Likud MK denied entry to Temple Mount, again

By
March 28, 2013 01:29

Feiglin: Denial shows sovereignty of site belongs to Wakf and not Israel; police spread out in e. J'lem to secure peace.

4 minute read.



Likudnik Moshe Feiglin at the Kotel

Likud activist Moshe Feiglin at the Kotel 390. (photo credit: Marc Israel Sellem)

For the second time in one month, newly elected MK Moshe Feiglin of Likud was prevented from entering the Temple Mount Wednesday morning, based on police warnings that his presence would incite violence among Palestinians. On March 4, Feiglin was also stopped from entering the holy site upon demanding entry to the Dome of the Rock, stating he was exercising his rights as a Knesset member.

“Based on indications we had from Palestinians, it was clear his visit would cause disturbances,” said Police Spokesman Micky Rosenfeld.

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“The police prevented him from going on the Temple Mount for his own personal safety and to ensure there was no public disturbance.

This is a standard measure.”

Rosenfeld added that after Feiglin vacated the area, visits to the site resumed as scheduled. Although the Supreme Court has upheld Jewish prayer rights on the Temple Mount, the court allows the police to prevent prayer and other forms of worship if they believe that such activity will cause a public disturbance.

According to Israeli Radio, Feiglin claimed he was denied entry to the site despite having coordinated his visit with security services.

He added that his inability to visit the Temple Mount shows the “sovereignty of the site belongs to the Wakf [Muslim religious administration] and not to Israel.”

Meanwhile, Feiglin’s repeated attempts to enter the holy Muslim site were uniformly denounced by several Jews of various denominations visiting the Kotel Wednesday afternoon, and deemed as an unnecessary provocation against Arabs.

Avraham Rosen, an Orthodox Jew from Bayit Vagan, who came to the Wall with his 16-year-old son, Noam, to make a pilgrimage in observance of Passover, said that while he understands why Feiglin attempted to enter the Temple Mount, his actions were inappropriate.

“I think he wants to show that the connection to the Temple Mount with the Jews is still unbroken – even though it is holy to Muslims as well,” said Rosen. “He’s trying to make a point that the mount is still ours. But [Feiglin] is taking a dangerous risk.”

Rosen added that he, and the vast majority of rabbis, believe that it is inappropriate for Jews to attempt to enter the Temple Mount because based on Jewish law, they are considered “impure” to visit it until the Messiah comes.

“It’s a complicated issue religiously, so one should try to take great pains not to go there if one is a religious or secular Jew,” he said.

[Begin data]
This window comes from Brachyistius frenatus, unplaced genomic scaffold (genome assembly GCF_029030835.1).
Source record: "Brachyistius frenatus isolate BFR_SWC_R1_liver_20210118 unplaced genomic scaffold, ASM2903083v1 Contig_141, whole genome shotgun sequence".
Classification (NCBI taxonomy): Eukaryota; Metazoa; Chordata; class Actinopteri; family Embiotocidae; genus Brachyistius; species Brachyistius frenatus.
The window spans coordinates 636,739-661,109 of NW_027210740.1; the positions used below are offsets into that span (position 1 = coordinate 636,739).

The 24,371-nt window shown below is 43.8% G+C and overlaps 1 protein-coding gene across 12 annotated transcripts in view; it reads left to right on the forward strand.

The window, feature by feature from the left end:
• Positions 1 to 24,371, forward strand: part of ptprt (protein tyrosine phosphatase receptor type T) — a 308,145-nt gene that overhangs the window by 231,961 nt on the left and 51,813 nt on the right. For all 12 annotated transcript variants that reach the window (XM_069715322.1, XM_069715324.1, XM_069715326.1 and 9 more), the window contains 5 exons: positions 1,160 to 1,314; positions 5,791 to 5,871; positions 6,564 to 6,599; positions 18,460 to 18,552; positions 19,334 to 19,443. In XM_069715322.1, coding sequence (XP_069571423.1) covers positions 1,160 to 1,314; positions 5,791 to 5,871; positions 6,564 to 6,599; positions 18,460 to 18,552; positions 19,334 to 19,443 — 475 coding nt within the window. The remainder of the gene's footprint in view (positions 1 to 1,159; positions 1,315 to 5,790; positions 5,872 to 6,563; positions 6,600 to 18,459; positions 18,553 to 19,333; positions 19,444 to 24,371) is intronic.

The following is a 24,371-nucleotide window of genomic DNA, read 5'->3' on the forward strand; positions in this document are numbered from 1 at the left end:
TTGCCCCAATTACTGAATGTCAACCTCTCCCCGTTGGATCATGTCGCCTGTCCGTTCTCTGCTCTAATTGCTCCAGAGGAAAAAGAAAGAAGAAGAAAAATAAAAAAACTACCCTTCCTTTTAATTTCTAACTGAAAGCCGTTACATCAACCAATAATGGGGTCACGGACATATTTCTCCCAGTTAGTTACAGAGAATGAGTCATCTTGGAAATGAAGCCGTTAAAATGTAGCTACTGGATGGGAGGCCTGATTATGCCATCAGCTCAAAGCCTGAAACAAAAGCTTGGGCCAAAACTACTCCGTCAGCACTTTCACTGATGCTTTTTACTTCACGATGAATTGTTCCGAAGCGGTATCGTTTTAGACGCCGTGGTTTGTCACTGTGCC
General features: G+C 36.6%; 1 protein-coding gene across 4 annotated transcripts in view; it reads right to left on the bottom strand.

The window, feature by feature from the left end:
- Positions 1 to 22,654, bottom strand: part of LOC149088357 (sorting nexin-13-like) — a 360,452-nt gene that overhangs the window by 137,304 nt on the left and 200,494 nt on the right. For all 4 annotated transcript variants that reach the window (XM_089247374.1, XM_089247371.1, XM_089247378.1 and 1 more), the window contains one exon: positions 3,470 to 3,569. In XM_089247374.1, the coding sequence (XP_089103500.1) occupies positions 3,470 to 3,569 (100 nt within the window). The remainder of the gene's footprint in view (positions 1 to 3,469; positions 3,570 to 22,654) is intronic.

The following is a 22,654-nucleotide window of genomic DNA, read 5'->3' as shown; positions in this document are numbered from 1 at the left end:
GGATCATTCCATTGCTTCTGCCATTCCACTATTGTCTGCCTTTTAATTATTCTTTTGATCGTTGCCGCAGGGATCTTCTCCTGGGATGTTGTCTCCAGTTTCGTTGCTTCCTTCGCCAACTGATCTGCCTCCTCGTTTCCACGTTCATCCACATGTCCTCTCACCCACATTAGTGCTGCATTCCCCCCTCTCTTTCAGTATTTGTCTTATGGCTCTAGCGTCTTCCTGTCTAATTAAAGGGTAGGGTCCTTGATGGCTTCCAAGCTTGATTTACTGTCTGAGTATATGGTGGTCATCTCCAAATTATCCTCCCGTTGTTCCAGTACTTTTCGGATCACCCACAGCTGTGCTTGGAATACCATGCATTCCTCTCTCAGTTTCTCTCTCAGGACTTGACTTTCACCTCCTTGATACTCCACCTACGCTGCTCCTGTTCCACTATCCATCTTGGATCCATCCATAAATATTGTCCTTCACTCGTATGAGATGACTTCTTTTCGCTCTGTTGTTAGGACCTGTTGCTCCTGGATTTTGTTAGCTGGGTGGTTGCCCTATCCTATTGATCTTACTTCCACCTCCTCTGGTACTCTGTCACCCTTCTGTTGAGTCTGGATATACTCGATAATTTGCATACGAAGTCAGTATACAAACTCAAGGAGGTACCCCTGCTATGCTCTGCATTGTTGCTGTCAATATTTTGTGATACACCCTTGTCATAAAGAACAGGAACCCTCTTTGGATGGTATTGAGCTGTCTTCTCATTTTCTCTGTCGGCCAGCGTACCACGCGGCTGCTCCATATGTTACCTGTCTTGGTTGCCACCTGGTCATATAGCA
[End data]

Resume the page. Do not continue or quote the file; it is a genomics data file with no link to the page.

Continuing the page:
A rabbi near the Temple Mount’s entrance, who requested anonymity, said he concurred with Rosen’s sentiments, adding that he viewed Feiglin’s actions as a provocation of the Arab community.

“Maybe a lot of people feel the way [Feiglin] feels, but the way he’s going about it is wrong,” he said. “We have to think about how the world will judge such a provocation and ask ourselves what purpose it will serve? How will it help us as Jews?” Avi, a secular Jew who requested his last name not be published, said Feiglin’s actions were clearly meant to incite hatred among Arabs.

“I’m on the left side of the political map and believe there’s no question that this was a provocation. He’s a provocateur – this is what he does,” said Avi. “It’s just the way [Feiglin’s] mind works – he knows it’s a mistake, but he still does it.”

Shlomo, an Orthodox Jew who came to the Wall with his wife and infant son, and requested that his last name not be published, also expressed his disapproval over Feiglin’s attempts to enter the Temple Mount.

“I disagree with what he’s doing,” he said. “I think we have better things to do than upset Arabs. We don’t need to find excuses to [anger] them. We can prove to them that it’s our land without getting the whole Arab world upset. We have to be a voice of reason.”

Meanwhile, MK Aisaoi Farij (Meretz), issued a stronglyworded statement Wednesday condemning Feiglin’s actions.

“The prime minister wants to run a country, but he can’t control his own party members,” wrote Farij. “This is what Feiglin came to the Knesset to do – to provoke, incite violence and get headlines.

In the meantime, Netanyahu cannot try to sell us his peace speech while allowing extremists in his own party to run wild and try to incite violence during the Holiday of Freedom,” referring to the nickname for Passover.

Farij continued, “I want to stress that it is important to respect freedom of religion, even for Moshe Feiglin – but you have to balance this right and to restrict it if it’s done to incite violence and hatred.”

Feiglin has previously vowed to beseech the Knesset’s legal adviser to determine the “issue of sovereignty” and ensure police are enforcing the correct laws.

The Wakf Muslim religious trust, which administers the Temple Mount, is fiercely opposed to any non-Muslim prayer at the site, however, Construction and Housing Minister Uri Ariel (Bayit Yehudi), visited the Temple Mount on Monday without incident.

Feiglin could not be reached for comment.

Jeremy Sharon contributed to this report.


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